Data synthesis: Eight studies of four intervention programs were identified. Programs were delivered via schools, in primary care, through mental health clinics or open access websites. Two were treatment programs, three offered universal prevention, two were indicated prevention programs, and one was a selective prevention program. Study quality was mixed, with three randomised controlled trials in which participants were randomly allocated to the intervention or control condition, one randomised uncontrolled trial, two controlled trials in which participants were not randomly assigned to conditions, and two uncontrolled pre–post evaluations. Two studies targeted anxiety in children, while the remainder addressed depression, or anxiety and depression, in adolescents. All the interventions were based on cognitive behaviour therapy, and six of the eight studies reported post-intervention reductions in symptoms of anxiety and/or depression or improvements in diagnostic ratings. Three of these studies also reported improvements at follow-up.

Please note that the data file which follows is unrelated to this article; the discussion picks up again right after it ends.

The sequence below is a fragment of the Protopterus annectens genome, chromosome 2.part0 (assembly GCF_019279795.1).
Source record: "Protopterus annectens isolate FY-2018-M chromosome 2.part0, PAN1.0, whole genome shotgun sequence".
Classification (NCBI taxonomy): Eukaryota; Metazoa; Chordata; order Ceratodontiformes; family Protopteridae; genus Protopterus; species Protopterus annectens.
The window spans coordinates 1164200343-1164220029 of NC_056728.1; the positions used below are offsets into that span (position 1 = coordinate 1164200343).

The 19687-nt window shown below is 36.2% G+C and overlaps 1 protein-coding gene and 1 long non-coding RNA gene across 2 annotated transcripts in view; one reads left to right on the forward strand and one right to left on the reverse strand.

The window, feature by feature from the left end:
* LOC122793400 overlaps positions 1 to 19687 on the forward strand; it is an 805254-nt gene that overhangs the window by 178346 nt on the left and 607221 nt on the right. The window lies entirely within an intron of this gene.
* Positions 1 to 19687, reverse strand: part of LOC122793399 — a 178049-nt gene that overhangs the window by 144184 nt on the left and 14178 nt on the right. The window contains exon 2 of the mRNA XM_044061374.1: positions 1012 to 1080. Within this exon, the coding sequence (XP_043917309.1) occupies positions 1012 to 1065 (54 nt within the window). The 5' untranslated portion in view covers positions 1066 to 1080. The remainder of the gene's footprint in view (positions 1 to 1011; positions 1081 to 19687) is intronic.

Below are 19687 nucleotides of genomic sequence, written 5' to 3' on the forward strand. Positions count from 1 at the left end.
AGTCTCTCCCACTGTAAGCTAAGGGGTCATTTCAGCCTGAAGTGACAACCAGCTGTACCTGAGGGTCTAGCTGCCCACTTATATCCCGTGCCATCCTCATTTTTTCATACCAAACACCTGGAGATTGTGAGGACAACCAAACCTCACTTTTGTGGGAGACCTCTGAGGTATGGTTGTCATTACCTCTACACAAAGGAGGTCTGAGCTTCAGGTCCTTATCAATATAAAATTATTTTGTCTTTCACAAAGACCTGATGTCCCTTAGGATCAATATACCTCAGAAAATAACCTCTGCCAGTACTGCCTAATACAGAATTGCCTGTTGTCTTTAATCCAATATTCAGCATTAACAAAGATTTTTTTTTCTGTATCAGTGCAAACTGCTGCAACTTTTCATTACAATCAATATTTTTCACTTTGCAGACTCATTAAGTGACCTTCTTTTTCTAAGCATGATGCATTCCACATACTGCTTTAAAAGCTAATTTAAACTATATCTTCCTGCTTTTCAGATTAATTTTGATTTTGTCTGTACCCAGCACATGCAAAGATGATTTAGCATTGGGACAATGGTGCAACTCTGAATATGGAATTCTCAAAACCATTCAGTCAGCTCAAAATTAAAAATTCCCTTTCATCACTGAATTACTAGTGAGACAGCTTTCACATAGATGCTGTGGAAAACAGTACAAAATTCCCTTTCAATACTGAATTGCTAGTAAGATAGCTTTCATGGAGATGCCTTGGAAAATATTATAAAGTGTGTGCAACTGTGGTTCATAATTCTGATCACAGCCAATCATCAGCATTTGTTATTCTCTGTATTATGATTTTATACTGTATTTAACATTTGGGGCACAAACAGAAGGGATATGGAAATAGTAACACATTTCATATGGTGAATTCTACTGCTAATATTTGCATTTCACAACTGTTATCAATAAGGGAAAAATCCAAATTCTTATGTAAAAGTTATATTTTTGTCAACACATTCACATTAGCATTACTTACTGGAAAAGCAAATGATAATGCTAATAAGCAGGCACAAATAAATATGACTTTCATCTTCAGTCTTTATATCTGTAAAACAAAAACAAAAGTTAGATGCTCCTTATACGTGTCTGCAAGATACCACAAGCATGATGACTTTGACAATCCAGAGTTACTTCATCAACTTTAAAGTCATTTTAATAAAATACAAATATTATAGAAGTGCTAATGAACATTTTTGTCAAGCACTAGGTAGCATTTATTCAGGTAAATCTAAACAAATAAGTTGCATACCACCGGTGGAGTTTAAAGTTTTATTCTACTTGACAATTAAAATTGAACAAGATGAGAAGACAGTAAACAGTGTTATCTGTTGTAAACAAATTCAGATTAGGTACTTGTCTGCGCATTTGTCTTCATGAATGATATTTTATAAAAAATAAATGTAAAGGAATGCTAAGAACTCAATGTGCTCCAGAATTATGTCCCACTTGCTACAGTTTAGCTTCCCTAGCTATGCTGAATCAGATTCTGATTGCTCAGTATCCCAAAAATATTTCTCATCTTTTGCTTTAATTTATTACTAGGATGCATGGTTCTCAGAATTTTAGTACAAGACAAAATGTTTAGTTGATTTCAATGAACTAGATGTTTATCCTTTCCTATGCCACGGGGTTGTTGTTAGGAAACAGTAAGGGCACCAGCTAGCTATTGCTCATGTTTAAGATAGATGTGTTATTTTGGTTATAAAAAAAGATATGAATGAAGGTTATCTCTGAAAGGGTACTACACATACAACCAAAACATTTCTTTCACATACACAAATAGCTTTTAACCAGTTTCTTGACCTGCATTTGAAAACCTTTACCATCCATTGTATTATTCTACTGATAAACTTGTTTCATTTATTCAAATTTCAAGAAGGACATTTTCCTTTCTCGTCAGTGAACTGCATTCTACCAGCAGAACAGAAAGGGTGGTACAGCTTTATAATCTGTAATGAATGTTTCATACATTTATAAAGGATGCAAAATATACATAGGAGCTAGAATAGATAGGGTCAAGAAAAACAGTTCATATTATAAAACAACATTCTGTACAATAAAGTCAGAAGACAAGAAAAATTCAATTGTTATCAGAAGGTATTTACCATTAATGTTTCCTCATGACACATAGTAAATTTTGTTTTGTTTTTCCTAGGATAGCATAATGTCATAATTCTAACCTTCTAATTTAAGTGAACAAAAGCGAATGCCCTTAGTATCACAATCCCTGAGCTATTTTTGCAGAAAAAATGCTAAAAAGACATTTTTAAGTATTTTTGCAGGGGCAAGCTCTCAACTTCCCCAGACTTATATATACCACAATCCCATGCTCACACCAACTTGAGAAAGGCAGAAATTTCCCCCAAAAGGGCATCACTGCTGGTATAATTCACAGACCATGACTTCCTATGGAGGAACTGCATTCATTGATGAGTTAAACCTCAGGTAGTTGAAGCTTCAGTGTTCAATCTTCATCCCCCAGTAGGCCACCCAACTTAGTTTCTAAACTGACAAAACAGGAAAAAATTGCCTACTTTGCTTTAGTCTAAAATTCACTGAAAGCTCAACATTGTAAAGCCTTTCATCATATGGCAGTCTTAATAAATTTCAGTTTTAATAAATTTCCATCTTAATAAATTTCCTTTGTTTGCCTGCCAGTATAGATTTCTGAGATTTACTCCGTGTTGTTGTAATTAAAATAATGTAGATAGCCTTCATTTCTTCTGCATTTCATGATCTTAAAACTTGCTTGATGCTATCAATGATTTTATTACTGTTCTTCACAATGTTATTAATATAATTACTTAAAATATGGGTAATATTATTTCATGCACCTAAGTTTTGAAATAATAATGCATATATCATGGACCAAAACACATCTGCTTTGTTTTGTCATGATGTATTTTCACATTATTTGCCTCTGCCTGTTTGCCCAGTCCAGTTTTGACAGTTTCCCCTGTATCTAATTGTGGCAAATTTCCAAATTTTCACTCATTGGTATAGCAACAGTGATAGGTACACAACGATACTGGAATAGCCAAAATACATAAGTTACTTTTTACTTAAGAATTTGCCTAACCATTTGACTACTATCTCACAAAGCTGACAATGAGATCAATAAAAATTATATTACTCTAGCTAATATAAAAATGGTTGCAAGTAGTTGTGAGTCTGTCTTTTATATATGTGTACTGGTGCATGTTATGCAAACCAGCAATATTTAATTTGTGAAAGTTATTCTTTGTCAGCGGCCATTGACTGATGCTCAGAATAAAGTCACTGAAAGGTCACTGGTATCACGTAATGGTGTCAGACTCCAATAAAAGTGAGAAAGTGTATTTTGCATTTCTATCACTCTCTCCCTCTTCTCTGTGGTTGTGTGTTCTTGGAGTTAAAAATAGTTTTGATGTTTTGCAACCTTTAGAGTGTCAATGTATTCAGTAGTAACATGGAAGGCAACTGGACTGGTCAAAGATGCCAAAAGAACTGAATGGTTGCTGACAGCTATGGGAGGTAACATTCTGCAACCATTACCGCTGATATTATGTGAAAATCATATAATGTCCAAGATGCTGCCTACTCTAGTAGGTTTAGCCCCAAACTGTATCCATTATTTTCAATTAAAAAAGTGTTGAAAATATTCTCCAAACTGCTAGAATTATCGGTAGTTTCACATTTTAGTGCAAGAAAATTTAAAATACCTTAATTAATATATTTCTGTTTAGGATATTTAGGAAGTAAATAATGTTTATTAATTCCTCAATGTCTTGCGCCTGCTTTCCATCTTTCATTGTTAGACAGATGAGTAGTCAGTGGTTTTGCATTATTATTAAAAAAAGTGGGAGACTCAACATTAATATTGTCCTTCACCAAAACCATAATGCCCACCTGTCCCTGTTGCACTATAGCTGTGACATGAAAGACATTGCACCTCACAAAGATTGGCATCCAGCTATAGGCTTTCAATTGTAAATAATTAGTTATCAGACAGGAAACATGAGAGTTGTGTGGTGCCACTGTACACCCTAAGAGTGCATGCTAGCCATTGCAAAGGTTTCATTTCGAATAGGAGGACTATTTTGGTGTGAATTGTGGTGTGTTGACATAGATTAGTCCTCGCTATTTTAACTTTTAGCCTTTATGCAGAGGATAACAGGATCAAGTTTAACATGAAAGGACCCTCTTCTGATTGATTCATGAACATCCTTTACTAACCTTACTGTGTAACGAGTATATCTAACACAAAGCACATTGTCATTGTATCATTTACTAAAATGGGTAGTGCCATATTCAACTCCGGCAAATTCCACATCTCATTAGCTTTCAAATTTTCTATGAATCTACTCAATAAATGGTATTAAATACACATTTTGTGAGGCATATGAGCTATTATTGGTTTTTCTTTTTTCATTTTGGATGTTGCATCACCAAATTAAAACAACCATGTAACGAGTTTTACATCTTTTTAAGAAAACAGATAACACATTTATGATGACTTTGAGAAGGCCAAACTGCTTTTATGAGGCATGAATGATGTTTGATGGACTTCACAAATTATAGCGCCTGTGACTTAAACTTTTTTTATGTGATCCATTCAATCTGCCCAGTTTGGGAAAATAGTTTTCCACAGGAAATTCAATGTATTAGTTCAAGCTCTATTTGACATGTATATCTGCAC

Conclusion: Our findings provide early support for the effectiveness of internet-based programs for child and adolescent anxiety and depression. More extensive and rigorous research is needed to further establish the conditions through which effectiveness is enhanced, as well as to develop additional programs to address gaps in the field.
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